Issuers of individual major medical coverage have reported a dramatic improvement in underwriting results for the second quarter of the year.
The issuers’ total medical expense ratio, or ratio of medical claim costs to premium revenue, fell to 77.2% for the quarter, down from 89.2% for the second quarter of 2016, according to new data from Mark Farrah Associates.
The issuers’ individual health revenue increased 8.6%, to $34 billion, and their health care costs fell 6.1%, to $26 billion.
Mark Farrah analysts also published similar data for employer plans, Medicare Advantage plans and managed Medicaid plans. The individual health policies had the lowest medical expense ratios, and the lowest health care expenses per enrollee per month.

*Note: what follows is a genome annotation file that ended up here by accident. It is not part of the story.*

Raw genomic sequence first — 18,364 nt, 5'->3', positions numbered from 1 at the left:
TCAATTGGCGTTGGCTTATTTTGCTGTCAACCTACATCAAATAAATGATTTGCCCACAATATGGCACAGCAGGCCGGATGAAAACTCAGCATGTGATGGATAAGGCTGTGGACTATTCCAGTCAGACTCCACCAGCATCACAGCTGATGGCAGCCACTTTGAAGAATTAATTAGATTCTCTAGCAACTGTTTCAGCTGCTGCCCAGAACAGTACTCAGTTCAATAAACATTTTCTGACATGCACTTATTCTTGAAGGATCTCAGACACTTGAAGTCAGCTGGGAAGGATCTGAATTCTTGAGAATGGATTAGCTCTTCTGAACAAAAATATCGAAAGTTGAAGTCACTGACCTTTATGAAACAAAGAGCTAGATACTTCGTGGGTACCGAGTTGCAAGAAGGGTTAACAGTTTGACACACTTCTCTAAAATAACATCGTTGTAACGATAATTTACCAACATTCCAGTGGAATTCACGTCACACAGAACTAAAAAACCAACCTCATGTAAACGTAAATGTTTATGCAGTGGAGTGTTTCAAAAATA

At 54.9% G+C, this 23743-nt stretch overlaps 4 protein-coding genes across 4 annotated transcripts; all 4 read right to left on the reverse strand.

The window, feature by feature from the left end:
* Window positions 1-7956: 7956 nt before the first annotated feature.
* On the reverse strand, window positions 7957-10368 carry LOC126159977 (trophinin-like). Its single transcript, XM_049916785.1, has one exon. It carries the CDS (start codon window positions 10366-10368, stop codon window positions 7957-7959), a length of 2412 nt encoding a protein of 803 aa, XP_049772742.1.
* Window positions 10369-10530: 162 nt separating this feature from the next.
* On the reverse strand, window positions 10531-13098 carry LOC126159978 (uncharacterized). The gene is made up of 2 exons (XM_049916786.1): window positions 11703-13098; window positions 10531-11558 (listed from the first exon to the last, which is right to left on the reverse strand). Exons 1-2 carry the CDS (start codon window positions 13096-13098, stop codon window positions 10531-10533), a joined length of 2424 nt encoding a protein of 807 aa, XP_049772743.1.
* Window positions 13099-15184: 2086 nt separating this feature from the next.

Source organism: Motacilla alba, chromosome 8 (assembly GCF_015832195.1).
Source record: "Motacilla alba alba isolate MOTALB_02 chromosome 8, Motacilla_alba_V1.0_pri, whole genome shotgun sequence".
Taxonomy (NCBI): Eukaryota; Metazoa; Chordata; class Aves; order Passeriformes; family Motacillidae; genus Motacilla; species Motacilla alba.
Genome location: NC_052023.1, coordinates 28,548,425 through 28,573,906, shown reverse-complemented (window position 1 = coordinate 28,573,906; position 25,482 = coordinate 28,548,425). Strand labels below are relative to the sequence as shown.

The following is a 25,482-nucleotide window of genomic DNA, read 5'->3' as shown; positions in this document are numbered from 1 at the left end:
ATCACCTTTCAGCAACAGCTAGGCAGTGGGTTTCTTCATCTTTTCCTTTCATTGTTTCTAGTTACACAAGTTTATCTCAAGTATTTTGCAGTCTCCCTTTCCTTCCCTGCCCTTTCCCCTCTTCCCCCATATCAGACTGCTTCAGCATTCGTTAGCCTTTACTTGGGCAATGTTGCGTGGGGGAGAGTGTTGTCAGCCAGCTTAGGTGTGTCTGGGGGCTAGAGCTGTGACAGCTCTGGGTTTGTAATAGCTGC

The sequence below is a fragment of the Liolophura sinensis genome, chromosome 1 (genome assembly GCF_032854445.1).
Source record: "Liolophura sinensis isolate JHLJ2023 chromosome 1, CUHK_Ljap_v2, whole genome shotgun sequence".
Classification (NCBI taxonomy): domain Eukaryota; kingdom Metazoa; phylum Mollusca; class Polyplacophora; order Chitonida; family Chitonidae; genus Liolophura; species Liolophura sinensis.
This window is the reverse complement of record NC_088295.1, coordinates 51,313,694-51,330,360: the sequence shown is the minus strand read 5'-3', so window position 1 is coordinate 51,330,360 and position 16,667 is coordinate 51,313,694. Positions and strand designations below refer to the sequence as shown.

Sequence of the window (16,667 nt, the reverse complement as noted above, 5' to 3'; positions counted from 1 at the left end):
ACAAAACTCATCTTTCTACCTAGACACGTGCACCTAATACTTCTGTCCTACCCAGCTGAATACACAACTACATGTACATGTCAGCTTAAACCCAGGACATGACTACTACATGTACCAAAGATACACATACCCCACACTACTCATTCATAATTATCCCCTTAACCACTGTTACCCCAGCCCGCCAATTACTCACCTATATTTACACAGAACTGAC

In the fully insured group health market, for example, premium revenue increased 1.1%, year over year, and the medical expense ratio fell slightly, to 81.8%, from 82.3%.
In the Medicare Advantage market, premium revenue increased 7.1%, to $86 billion, but the medical expense ratio rose slightly, to 85.7%, from 85.2%.
The Affordable Care Act now requires health insurers to spend at least 80% of individual major medical revenue on health care and quality improvement activities. Issuers that miss the 80% target are supposed to send rebates to the enrollees.